If you opt for a Master’s of Science degree, you can expect to be heavily immersed in lab work, scientific research, analysis, and evaluation. Those with strong logical and mathematical skills are best suited for this type of degree option.

The average completion time for a Master’s of Science degree is also two years, however, in some cases, it can be more. You simply need to take into consideration your career goals when choosing which degree option to take.

While it ultimately depends on the specific program, students who pursue a Master’s of Science degree typically require a thesis. The thesis can span six to nine units and require extensive research on the subject studied. You then have to defend your thesis by synthesizing the subject and other information you learned through lab work. The thesis requirement is essential to move on to a P.h.D. program, or if you’re interested in pursuing a career that requires and prioritizes research experience. 

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Master of Science vs Master of Arts

When it comes to choosing a Master’s of Science or a Master’s of Arts, students need to take into account their own career goals, according to the University of Michigan. Employers make no distinction between the two areas of study, and they hold the same prestige. If one is more suited towards humanities subjects, then the Master of Arts is best. However, if sciences are one’s forte, then a Masters of Science is a better choice. Overall though, the difference between a Master of Arts and a Master of Science degree will come down to requirements, time commitment and program focus.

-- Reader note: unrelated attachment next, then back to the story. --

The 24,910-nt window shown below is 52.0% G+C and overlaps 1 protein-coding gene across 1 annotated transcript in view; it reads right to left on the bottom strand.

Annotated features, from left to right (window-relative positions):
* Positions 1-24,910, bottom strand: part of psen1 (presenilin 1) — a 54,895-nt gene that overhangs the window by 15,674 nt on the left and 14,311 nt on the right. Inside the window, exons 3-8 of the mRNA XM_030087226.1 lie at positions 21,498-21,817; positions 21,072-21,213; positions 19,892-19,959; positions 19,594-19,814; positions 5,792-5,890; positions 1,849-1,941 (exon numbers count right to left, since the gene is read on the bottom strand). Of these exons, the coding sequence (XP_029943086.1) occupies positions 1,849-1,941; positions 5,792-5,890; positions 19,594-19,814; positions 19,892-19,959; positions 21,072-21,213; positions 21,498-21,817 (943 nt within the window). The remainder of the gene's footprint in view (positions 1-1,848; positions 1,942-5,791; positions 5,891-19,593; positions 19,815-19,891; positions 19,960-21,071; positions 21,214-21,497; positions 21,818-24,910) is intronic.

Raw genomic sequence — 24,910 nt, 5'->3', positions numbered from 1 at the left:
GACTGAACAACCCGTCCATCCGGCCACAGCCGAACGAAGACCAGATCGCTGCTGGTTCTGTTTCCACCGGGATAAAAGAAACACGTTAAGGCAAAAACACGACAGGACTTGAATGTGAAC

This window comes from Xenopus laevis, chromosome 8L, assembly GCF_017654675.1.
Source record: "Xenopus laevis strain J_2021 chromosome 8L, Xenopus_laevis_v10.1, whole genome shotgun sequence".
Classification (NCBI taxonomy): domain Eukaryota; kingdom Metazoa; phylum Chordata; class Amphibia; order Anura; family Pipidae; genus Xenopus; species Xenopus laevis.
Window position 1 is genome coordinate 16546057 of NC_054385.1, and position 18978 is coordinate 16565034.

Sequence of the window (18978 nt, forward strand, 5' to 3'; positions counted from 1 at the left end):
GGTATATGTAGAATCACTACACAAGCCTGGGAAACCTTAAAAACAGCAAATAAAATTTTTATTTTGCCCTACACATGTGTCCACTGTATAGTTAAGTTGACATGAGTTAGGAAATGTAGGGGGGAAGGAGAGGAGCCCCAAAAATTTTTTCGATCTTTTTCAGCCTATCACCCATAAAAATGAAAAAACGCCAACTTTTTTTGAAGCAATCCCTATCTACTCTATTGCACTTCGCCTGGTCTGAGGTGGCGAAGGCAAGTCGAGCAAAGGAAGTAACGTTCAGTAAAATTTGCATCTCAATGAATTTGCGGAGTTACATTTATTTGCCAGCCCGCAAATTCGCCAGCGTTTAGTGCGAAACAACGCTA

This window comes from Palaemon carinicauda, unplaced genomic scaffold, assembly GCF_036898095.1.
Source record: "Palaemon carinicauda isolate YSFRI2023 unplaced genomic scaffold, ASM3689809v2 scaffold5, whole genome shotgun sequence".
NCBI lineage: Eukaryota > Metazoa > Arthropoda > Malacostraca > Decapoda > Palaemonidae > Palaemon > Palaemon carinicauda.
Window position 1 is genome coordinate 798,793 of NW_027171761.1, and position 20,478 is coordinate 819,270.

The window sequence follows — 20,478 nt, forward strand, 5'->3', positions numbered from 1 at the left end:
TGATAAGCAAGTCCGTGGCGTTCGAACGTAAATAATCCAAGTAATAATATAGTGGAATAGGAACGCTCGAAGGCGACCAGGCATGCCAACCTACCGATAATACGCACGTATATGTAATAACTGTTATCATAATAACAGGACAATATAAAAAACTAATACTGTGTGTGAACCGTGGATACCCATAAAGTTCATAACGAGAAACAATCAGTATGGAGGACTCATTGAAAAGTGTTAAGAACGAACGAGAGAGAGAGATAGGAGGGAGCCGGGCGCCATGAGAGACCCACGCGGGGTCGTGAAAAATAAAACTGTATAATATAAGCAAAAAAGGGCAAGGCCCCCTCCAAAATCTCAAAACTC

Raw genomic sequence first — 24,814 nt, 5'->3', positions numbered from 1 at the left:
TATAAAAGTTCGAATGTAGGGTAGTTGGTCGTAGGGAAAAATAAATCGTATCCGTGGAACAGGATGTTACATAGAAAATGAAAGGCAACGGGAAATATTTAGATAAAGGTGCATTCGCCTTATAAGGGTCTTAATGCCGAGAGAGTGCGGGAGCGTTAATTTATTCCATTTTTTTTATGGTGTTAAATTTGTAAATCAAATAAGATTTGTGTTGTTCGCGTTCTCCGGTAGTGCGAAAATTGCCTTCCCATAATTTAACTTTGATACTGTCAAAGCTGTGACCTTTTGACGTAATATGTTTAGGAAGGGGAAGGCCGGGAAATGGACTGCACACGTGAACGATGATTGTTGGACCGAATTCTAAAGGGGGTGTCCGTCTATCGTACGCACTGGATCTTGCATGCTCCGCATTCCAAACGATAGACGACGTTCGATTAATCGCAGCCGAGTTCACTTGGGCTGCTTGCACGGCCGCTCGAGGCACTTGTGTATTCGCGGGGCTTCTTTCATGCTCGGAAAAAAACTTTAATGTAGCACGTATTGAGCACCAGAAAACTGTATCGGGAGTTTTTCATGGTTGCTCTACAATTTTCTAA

Thesis 

Most people interested in a research-heavy field will have to complete a thesis. For example if you pursue an MA with the goal of becoming a college professor, a thesis showcases your expertise to the academic administration evaluating your credentials. The goal of a thesis, if you choose a master of science, is to develop more research-based skills like data analysis and understanding concepts related to research design. Students have to pass a thesis defense for either program, which is the final presentation of their thesis. 

Time commitment

The time it takes to complete a master’s degree can vary based on the program. One factor is simply your course load. Students who choose to take more classes at once might be able to finish faster. Some schools offer accelerated degree programs if you want to speed up the completion length. But if you’re taking classes part-time, it will draw out the process — regardless of whether you’re going for arts or science. Usually, a master’s degree takes a year and a half to two years or three, in some cases, if you’re a full-time student. 

Focus

An MA will allow you to focus on literature, language, history, or social sciences. And your faculty will also reflect that through a liberal approach in most of their teaching styles. Discussions on a given topic are almost ubiquitous in most master of art degree programs, while a master of science degree will cater a more scientific approach to a subject. If you pursue an MS, expect to advance your scientific research methods. After economics, mathematics, or engineering, it will be important for you to demonstrate your knowledge through a well-researched thesis.

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Hedy Phillips

CONTRIBUTING WRITER

Hedy Phillips is a freelance journalist based in New York who covers higher education for Grad School Hub, Best Value Schools, and Criminal Justice Degree Schools. Over the past 10 years, her bylines have appeared in MSN, Yahoo, Cosmopolitan, InStyle, and more.

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Andrea Perez

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Andrea Perez is an editor at Grad School Hub who oversees our college rankings, school profiles, and other higher education coverage. A graduate school alumna of the University of South Florida, she previously served as an editor at The Simple Dollar, as well as a staff writer at Connect, USF's digital magazine.